Utility of point-of-care biliary ultrasound in the evaluation of emergency patients with isolated acute non-traumatic epigastric pain

Srikar Adhikari, Daniel Morrison, Matthew Lyon, Wes Zeger, Anthony Krueger

Research output: Contribution to journalArticle

5 Scopus citations

Abstract

To determine the utility of emergency physician-performed point-of-care biliary ultrasound in the evaluation of emergency department (ED) patients with isolated acute non-traumatic epigastric pain. This was a multi-center prospective observational study of adult patients presenting to the ED with isolated acute non-traumatic epigastric pain. Patients with abdominal tenderness at any site other than the epigastric region, or with a history of gall stones, cholecystectomy, gastrointestinal bleeding, chronic abdominal pain, trauma, or altered mental status were excluded. Emergency physician investigators performed point-of-care biliary ultrasound after clinical assessment. Demographic information, history, physical examination findings, laboratory results, additional diagnostic tests, and disposition data were collected. A total of 51 patients (39 women, 12 men) were enrolled. The mean age of the patients was 36.4 years ± 13.6 (SD). All subjects had isolated epigastric tenderness. Gallstones were found in 20/51 (39 %, 95 % CI 26-52 %) on point-of-care biliary ultrasound. Of the 20 patients who had gallstones, eight had sonographic signs of chloecystitis. The treating emergency physicians' initial evaluation did not plan to include an ultrasound in 17/20 patients with gallstones. 19/20 patients were initially given a GI cocktail by the treating emergency physicians. Point-of-care biliary ultrasound detected gall stones in more than one-third of ED patients with isolated acute non-traumatic epigastric pain. All patients presenting to the ED with non-traumatic epigastric pain should be evaluated for biliary disease with an ultrasound imaging study. Bedside ultrasound can avoid misdiagnosis and expedite management in these patients.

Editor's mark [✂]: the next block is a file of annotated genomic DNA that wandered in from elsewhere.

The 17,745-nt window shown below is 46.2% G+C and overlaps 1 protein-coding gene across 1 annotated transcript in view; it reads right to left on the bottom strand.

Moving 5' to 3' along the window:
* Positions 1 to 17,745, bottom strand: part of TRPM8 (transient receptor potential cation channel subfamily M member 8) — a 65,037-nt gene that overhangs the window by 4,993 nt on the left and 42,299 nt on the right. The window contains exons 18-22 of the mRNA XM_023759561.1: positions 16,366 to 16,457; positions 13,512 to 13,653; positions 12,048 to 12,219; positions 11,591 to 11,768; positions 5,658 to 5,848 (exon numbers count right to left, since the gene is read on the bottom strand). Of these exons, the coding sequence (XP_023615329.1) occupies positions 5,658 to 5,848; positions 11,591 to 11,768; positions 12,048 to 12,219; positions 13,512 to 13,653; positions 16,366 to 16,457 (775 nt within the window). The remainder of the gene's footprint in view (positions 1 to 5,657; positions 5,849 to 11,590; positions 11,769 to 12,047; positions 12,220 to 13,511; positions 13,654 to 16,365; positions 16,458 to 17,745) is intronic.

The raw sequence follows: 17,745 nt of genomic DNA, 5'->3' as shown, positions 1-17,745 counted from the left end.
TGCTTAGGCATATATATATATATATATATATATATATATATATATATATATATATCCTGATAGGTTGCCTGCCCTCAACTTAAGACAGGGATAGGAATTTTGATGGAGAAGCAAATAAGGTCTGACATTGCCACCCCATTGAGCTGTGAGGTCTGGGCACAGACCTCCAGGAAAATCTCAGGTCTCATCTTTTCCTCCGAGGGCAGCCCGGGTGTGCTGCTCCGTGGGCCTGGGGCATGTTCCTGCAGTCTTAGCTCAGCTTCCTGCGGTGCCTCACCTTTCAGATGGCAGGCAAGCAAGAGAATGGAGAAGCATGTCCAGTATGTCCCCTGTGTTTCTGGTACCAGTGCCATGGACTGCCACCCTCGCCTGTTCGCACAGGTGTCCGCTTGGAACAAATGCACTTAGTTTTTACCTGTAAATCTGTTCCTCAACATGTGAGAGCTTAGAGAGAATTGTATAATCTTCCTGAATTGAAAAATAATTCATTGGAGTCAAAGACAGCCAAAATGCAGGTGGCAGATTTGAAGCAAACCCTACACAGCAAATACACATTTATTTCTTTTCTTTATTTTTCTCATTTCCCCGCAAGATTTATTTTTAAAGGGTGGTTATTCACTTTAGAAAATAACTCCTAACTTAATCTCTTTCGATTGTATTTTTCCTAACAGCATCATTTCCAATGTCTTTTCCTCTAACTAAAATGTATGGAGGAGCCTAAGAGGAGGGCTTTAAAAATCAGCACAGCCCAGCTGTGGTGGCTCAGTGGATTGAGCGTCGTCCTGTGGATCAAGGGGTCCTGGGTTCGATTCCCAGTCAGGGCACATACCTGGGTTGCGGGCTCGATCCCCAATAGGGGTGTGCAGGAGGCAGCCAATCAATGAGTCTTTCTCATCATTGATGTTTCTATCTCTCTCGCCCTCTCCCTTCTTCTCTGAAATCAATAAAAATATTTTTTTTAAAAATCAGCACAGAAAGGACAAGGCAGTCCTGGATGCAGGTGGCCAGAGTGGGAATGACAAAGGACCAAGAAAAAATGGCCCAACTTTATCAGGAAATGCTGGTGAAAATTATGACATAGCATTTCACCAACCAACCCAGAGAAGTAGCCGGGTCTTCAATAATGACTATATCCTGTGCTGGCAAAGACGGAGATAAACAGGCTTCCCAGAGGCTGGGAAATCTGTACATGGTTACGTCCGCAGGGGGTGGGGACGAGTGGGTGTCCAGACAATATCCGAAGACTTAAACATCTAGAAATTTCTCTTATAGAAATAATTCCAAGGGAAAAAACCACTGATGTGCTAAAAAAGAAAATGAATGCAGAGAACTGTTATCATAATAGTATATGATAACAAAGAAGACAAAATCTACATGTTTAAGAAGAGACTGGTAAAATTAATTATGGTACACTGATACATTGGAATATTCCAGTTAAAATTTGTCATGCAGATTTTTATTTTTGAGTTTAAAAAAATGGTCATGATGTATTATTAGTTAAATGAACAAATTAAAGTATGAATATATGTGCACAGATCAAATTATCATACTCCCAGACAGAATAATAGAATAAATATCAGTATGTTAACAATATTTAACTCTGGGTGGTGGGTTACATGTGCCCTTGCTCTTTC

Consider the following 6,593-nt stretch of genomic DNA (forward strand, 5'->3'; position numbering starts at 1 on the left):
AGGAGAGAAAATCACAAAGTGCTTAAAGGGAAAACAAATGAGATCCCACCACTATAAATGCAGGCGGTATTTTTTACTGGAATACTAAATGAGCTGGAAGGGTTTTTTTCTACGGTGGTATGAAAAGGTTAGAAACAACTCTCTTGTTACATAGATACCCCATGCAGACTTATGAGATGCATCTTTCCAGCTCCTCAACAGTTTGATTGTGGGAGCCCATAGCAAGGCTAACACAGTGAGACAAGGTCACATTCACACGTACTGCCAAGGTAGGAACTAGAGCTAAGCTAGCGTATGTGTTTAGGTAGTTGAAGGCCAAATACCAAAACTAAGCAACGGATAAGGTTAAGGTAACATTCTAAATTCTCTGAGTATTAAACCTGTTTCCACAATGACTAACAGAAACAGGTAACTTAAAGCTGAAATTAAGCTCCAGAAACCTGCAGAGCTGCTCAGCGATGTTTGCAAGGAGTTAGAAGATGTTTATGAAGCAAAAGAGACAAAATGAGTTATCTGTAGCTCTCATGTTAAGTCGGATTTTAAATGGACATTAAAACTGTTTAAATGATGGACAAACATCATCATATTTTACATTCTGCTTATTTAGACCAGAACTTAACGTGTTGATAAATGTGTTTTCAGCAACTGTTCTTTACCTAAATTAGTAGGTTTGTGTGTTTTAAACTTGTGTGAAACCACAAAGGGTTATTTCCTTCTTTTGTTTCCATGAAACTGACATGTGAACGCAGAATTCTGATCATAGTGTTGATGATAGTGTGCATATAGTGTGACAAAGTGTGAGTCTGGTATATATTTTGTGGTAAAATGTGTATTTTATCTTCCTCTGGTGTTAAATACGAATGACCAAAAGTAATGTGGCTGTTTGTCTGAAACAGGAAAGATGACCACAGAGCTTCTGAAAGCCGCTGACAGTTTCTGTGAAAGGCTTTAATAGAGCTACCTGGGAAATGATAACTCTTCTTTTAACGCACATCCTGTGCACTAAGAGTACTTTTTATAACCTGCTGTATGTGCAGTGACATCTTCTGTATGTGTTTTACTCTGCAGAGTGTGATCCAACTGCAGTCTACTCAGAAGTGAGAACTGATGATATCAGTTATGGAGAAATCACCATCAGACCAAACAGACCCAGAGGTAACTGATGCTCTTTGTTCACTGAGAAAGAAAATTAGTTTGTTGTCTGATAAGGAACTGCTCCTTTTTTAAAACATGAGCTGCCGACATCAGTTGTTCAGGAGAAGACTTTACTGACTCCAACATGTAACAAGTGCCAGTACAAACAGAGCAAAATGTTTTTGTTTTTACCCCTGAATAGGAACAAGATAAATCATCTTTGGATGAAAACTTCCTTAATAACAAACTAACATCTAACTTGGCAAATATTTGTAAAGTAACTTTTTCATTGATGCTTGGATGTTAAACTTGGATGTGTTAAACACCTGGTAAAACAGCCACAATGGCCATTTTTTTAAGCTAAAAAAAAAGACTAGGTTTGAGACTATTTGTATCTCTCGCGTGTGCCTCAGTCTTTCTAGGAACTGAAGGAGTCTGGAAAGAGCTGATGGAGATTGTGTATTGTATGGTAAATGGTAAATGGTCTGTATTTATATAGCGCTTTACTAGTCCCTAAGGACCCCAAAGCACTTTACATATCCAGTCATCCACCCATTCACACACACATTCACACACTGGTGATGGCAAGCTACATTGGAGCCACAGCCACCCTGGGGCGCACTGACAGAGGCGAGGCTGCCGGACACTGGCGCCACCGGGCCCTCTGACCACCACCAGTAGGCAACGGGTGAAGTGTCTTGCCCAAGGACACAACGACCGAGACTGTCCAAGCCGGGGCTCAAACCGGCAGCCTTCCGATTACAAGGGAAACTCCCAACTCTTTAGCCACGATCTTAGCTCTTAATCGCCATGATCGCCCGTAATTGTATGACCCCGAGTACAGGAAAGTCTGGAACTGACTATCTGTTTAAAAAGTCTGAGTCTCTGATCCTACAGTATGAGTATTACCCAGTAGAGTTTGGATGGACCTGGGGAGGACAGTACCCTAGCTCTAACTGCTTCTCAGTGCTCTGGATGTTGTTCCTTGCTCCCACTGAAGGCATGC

Original languageEnglish (US)
Pages (from-to)583-587
Number of pages5
JournalInternal and Emergency Medicine
Volume9
Issue number5
DOIs
StatePublished - Aug 2014

Keywords

  • Biliary ultrasound
  • Cholecystitis
  • Cholelithiasis
  • Epigastric pain
  • Gallstones
  • Point-of-care

ASJC Scopus subject areas

  • Internal Medicine
  • Emergency Medicine

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